|With gas prices through the roof, incorporating GPS can lower fuel costs and improve efficiency.|
NEW YORK ( MainStreet) -- Provider Enterprises has an important job to do. Through their 250-vehicle fleet of buses, the company is charged with the safe transportation of special-needs students to and from schools throughout New Hampshire. It serves more than 1,700 children daily. The company is roughly 25 years old, but in 2008, it decided to implement GPS-based fleet tracking technology -- at first to monitor the location of its fleet for routing and quality-control purposes, it says. Provider soon realized the benefits of having the technology at their disposal, though, including cost savings in fuel and labor and improved bus driver routing, student safety and carbon footprint reduction, it says.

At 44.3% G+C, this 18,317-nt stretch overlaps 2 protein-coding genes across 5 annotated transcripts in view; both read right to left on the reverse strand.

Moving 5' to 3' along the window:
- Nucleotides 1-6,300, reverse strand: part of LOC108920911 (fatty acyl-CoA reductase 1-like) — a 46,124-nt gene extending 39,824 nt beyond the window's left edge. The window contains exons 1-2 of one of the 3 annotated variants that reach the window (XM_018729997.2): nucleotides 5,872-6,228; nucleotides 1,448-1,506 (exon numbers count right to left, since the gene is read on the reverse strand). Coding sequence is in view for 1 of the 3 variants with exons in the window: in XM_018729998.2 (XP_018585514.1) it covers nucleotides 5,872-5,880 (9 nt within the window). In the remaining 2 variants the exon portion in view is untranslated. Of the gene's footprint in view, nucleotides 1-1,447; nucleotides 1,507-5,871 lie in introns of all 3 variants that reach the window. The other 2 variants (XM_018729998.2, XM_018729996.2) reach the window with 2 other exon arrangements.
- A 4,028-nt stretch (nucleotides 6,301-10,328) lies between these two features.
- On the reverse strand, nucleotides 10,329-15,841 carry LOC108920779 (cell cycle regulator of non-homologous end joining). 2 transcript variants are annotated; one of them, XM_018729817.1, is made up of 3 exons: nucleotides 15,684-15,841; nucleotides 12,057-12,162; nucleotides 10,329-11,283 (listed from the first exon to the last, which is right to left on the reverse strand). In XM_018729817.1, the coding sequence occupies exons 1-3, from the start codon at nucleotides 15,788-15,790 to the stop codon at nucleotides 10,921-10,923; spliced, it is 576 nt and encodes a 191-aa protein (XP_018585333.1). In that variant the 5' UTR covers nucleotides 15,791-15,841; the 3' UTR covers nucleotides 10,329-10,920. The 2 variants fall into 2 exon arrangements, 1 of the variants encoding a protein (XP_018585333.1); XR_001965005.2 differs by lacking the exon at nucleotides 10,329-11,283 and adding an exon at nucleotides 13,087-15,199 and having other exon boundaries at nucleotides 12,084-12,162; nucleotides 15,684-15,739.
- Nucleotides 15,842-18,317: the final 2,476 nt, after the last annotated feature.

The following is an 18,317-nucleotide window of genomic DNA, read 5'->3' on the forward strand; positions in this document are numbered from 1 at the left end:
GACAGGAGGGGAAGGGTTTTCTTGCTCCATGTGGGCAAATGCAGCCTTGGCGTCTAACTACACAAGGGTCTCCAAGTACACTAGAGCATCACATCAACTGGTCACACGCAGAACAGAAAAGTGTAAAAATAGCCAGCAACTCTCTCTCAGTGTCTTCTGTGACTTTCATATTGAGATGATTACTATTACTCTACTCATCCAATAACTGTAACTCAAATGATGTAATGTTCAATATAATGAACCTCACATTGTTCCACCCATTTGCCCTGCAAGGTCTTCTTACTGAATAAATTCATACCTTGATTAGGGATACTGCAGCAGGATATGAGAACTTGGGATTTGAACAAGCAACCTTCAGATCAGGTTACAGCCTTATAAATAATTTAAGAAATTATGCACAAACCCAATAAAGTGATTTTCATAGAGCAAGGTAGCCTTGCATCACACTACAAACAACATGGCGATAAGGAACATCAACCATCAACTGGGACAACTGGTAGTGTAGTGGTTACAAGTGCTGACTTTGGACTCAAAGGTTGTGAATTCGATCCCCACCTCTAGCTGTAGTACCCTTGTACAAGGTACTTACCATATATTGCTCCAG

In its first year alone, it saved $50,000 in fuel expenses. With the national average for regular unleaded gas hovering around $3.74, according to AAA, prices at the pump are painful at best. For small businesses with delivery trucks, fleets, transport equipment and supplies, it's very likely fuel costs are eating into profit. With gas prices expected to go over $5 a gallon this summer, getting that fuel dependency under control could make or break a business. Mike Henn, CFO of Navman Wireless, shared how using GPS tracking services helps businesses control costs, increase cash flow, improve customer service and help employees do their jobs more efficiently through its so-called fleet and mobile asset intelligence. What does Navman Wireless offer small businesses? Henn: Navman Wireless helps businesses reduce the operating costs of their vehicle fleets with GPS-based fleet tracking technology. By combining GPS tracking units installed in each vehicle with back-end software that analyzes the data, Navman Wireless' fleet tracking system helps businesses reduce fuel consumption and other waste, improve dispatch and routing efficiencies by seeing where all vehicles are in real time, optimize vehicle maintenance schedules and identify problems, such as unauthorized vehicle use. Customers typically reduce fuel usage by 10% or more versus those who don't use the technology. What types of businesses or industries would benefit best from these products? Can someone who has, say, two delivery trucks use this technology efficiently? Henn: Any business that has vehicles on the road -- or off -- can benefit from using fleet tracking, whether service, delivery or even construction equipment. Navman Wireless' customers range from pest control services, marine parts distributors and specialty cleaning companies to waste haulers, school transportation services and commercial trucking firms. Fleets can be as small as three and as large as tens of thousands. Do small businesses know this service is available to them? Henn: There are 20 million commercial vehicles in the U.S. and only 2 million of those vehicles use fleet tracking technology, according to industry reports. In the case of Navman Wireless specifically, the company tracks 140,000 vehicles with 14,000 customers globally. That's a gain of 80,000 vehicles in five years, so our market share is growing rapidly as more people become aware of the benefits and as smaller competitors disappear.